Although Mr. Spacey, 44, was born in New Jersey (as Kevin Spacey Fowler), grew up in California and is a resident of New York City, he has lived in London for extended periods, spending nine months there when starring in “The Iceman Cometh.” He now has an apartment in the Lambeth section near the Old Vic.

Mr. Spacey first visited the Old Vic with his parents more than 35 years ago, when, under Olivier, it was the first home of the National Theater. From an early age Mr. Spacey was stagestruck, and often dreamed about building a theater. After studying for two years at Juilliard, he made his New York stage debut as a messenger in “Henry IV Part One” for Joseph Papp’s New York Shakespeare Festival. When he could not find another acting job, he went to Papp, who hired him to work in the stockroom at the Public Theater.

When Mr. Spacey appeared in a play far off off Broadway, he received his first review, and Papp came to see him perform. “The next day he fired me. He said, `Be an actor,’ and he pushed me out the door.” Four months later Papp was in the opening-night audience of Mr. Spacey’s first Broadway play, “Ghosts,” with Liv Ullmann.

That led to “Long Day’s Journey Into Night” with Jack Lemmon on Broadway, “National Anthems” and a movie career in which he won Oscars for “The Usual Suspects” and “American Beauty.” In 1995, he said, he asked himself what he wanted to be doing in the next 10 years: “movies, movies, movies and finding a play to squeeze in” or, as he decided, “the other way around.” While continuing to act in films, he turned his attention to theater, scoring a success in “The Iceman Cometh” in London (at the Almeida Theater and then at the Old Vic) and on Broadway.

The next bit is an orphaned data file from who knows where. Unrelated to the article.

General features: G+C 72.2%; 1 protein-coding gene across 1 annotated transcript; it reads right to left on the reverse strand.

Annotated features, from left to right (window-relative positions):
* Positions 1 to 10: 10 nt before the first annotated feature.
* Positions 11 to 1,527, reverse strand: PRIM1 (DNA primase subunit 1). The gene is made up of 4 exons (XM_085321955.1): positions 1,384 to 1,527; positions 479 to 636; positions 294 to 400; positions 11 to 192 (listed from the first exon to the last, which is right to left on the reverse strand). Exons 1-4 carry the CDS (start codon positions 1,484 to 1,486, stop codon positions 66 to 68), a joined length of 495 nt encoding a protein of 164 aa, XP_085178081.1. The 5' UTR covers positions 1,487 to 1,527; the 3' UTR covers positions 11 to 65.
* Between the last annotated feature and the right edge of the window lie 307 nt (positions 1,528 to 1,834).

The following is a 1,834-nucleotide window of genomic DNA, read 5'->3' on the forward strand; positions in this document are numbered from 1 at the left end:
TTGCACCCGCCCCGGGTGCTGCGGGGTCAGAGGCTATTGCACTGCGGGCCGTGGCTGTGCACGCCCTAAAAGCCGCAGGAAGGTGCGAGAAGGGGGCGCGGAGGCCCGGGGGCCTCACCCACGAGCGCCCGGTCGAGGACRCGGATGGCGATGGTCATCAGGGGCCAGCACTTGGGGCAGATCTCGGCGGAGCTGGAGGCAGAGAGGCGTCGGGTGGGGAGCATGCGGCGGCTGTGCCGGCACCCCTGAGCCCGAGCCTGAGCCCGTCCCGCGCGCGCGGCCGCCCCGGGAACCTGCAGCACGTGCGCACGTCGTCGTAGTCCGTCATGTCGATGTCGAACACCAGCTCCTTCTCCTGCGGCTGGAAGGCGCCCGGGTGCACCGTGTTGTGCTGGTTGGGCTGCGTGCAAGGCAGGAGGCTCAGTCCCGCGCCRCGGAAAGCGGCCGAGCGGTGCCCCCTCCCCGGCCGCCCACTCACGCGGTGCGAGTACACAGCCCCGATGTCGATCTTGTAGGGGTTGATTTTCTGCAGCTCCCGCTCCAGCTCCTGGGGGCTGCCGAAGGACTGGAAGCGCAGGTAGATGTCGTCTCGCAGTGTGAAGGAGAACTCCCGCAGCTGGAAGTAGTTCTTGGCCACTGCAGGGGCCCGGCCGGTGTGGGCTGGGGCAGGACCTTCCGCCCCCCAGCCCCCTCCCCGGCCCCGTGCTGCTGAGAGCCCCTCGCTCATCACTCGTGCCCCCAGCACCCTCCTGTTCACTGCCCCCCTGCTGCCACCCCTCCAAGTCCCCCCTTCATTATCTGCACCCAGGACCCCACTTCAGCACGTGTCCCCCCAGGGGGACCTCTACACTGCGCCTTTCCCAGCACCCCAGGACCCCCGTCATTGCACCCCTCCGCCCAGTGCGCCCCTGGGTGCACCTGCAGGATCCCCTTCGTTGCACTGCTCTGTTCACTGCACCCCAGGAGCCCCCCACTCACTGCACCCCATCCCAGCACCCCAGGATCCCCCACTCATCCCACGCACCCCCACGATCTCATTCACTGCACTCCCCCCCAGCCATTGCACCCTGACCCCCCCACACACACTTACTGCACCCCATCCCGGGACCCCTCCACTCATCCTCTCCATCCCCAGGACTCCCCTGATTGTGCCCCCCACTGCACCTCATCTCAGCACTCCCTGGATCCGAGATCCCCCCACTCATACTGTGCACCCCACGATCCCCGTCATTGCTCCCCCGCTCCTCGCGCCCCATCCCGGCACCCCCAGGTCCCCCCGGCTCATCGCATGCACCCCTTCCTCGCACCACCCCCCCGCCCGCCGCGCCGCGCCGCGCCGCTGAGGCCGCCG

In recent years there were reports that the Old Vic might be turned into a theme pub or a lap-dancing club. In 2000 the Old Vic Trust, led by Sally Greene, bought the building for £3.5 million. Mr. Spacey said that while looking for an artistic director he suddenly thought, “Why was I spending all this energy trying to find someone else when I felt in my heart that this was what I meant to do?”

May 25, 2004